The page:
It can often be said that the fragments of Israeli society come together in times of great joy or great sorrow. These days, Israelis are coming together in disbelief, utter disbelief over the plea bargain agreement presented to the public by Attorney General Menahem Mazuz. I’m not going to rehash the gory details (which can be found here), but I will mention some of the more salient bits. All charges involving rape have been dropped (indeed, all charges involving the central complainant known only as A have been dropped). Katzav will serve no jail time and will perform no community service, but he will pay compensation to his victims. Katzav also agreed to resign as president, which seems rather trivial at this point, given that there are less than two weeks left until Shimon Peres will be inaugurated as the new president. He is also supposed to admit in court to all charges appearing in the indictment, and Mazuz and others have threatened that should he fail to do so, the plea bargain will be thrown out. Until now, all Katzav has said is that he has agreed to accept the plea bargain for his family’s sake, and that he admits to touching these women out of affection, which is rather pathetic and more than a little frightening.
When one looks at cases like that of Haim Ramon, Israel’s former justice minister who was found guilty of sexual harassment and given a sentence of community service (and recently offered the position of vice-premier in Olmert’s government), or Ofer Glazer, the husband of multimillionaire Shari Arison, who served time in jail for similar charges, it is an incomprehensible travesty of justice to watch as our former president is essentially being given a twitch of the pinky (as opposed to the harsher slap on the wrist) for far more serious crimes, with a blind eye having been turned to the most serious charges of all. Mazuz’s claims that the charges listed in the plea bargain agreement are very grave and should not be taken lightly, not to mention his concern over not wanting to inflict even greater damage on the office of the president in the eyes of Israelis, wanting to spare us the pain and global humiliation of a trial, and so on are nothing more than outrageous attempts to insult the collective intelligence of our society.
As a civilized society, we must ask ourselves what kind of message this episode sends out, when an individual can assault and harass multiple women over a period of years, using his position of power to coerce and frighten in order to satisfy his own needs, and then getting off virtually scot-free while his victims continue to pay the price for his actions. What Mazuz chooses not to acknowledge is that in order for society to be able to heal from this ordeal, it is imperative that justice be served. To watch Katzav walk away from this saga does far greater damage to the Israeli psyche than any trial possibly could. A regular citizen would be made to pay for committing such heinous crimes. Instead, it is society who is paying. It is the victims who are paying, paying for their misfortune of having been assaulted or worse by a public figure instead of a nobody. This plea bargain sends out a message to sex crime victims that complaints will not necessarily be taken seriously, and that if a public figure is involved, better not to complain at all, better to deal with it quietly on your own. Just ask A.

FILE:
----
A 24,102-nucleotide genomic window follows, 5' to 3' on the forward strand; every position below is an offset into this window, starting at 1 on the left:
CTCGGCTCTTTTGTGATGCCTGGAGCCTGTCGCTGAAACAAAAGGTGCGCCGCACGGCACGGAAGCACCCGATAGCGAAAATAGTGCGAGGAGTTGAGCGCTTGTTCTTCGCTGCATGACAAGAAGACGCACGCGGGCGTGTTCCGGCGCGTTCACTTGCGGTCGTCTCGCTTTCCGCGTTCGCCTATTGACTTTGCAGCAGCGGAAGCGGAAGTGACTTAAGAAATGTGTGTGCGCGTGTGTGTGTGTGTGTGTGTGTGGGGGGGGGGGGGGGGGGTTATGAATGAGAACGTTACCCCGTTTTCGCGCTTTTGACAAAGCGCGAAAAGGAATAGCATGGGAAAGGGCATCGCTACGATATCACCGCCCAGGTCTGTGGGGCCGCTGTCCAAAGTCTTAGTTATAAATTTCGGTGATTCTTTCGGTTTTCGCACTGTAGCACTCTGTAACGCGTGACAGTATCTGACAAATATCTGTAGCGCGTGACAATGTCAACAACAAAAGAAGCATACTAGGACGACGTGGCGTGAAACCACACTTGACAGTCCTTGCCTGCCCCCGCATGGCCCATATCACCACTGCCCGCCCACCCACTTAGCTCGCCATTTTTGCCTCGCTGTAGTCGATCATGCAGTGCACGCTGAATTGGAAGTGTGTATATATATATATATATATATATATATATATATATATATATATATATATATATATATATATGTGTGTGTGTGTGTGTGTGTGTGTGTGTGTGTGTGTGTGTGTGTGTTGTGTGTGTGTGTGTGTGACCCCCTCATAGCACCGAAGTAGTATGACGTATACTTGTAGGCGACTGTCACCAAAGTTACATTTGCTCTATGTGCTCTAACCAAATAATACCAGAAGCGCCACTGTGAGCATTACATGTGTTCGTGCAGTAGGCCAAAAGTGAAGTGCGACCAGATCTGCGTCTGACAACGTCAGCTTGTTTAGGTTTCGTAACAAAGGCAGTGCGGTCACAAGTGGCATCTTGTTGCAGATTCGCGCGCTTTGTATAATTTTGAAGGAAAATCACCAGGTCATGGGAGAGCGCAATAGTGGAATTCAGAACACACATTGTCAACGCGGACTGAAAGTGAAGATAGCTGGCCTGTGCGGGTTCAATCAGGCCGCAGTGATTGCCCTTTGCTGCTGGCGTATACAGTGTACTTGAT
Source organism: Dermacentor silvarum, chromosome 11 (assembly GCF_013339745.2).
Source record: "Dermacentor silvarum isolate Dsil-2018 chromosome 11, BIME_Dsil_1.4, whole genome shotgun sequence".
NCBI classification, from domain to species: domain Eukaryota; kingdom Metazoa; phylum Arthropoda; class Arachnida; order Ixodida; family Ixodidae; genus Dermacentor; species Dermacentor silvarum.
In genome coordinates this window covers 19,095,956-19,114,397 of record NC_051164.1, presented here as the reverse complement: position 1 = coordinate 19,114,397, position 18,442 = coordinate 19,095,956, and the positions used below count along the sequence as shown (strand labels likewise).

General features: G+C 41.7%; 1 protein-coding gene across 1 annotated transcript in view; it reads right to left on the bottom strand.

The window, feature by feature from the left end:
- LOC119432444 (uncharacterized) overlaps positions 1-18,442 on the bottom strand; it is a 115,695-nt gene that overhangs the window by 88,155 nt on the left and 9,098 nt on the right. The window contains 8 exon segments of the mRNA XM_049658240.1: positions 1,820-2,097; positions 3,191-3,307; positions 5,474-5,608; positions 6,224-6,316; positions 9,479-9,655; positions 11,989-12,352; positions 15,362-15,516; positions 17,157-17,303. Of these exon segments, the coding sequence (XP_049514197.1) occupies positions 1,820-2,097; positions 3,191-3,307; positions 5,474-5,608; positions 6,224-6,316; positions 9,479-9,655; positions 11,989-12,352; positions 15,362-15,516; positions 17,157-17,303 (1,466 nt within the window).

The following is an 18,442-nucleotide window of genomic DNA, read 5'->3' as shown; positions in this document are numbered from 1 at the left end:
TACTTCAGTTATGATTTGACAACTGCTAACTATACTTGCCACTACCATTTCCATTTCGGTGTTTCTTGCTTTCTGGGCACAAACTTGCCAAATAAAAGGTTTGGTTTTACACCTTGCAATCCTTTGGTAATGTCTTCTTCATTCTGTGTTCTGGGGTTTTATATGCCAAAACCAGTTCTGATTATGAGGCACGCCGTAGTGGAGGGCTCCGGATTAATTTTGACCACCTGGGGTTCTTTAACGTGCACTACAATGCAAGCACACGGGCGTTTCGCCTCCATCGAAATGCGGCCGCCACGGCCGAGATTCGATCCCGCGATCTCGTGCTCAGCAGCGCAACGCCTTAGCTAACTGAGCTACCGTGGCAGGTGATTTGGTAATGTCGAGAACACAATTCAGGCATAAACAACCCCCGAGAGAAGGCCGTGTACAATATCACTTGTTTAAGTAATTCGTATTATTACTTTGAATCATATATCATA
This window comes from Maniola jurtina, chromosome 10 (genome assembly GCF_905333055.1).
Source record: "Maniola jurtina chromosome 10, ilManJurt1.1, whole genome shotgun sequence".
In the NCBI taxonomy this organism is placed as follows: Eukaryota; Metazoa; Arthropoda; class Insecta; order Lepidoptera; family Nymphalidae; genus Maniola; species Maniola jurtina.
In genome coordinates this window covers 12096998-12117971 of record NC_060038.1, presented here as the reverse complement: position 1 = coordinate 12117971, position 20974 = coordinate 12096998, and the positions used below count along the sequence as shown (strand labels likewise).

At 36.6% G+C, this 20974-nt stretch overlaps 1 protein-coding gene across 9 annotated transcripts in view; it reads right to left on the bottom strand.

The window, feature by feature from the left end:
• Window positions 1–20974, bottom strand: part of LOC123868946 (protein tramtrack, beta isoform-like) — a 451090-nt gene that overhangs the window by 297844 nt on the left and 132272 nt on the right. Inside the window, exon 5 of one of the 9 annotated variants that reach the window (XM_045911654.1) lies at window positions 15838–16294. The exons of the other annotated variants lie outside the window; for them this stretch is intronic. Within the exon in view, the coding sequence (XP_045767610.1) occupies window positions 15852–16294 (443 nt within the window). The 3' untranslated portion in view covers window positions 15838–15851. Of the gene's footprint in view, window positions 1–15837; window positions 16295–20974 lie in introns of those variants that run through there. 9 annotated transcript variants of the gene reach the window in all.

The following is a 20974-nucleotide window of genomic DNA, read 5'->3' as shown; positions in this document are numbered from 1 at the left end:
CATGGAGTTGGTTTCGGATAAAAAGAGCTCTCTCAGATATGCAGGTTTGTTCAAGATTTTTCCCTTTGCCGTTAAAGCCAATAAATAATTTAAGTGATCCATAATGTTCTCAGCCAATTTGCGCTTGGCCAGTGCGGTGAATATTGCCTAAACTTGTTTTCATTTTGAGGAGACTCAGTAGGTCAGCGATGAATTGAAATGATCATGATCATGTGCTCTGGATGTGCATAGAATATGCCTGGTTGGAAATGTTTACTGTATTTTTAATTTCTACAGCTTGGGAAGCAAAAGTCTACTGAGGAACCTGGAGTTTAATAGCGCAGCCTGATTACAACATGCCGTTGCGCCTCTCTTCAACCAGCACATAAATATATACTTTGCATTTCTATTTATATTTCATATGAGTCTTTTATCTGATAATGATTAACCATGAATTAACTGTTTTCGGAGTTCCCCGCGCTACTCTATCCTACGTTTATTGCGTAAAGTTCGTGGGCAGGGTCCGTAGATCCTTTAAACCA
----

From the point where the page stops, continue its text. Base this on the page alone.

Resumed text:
And lest you think that only Katzav’s victims are living a nightmare these days, think again. An acquaintance of mine was raped nearly a year ago. She’s a strong, outgoing young woman, and you’d never have guessed by looking at her or spending time with her that she’d undergone such a traumatic experience. Until this week. Until I found her in the throes of a breakdown, and she told me what had happened to her all those months ago. She’d been doing fine, living life, dating and having fun. Hearing about the plea bargain sent her spiraling into her own private hell, and that’s where I found her. Her therapist had even warned her that such a thing might happen, that the outcome might act as a trigger, bringing back a devastating event that she’d worked so hard to put behind her. And, if an expert in the field has enough experience to predict such a reaction, it is safe to say that my acquaintance is not the only victim to react in such a way.
It is simply unconscionable that our justice system enables a situation where the gravity of rape can be minimized, and that anyone in positions of power can essentially make a mockery of the most fundamental guidelines of what purports to be a civilized society, turning perpetrators into victims whose acts are easily excused and forgotten (as in the case of our new vice premier), while turning their victims into marginalized, troubled individuals who cannot be trusted to tell the truth.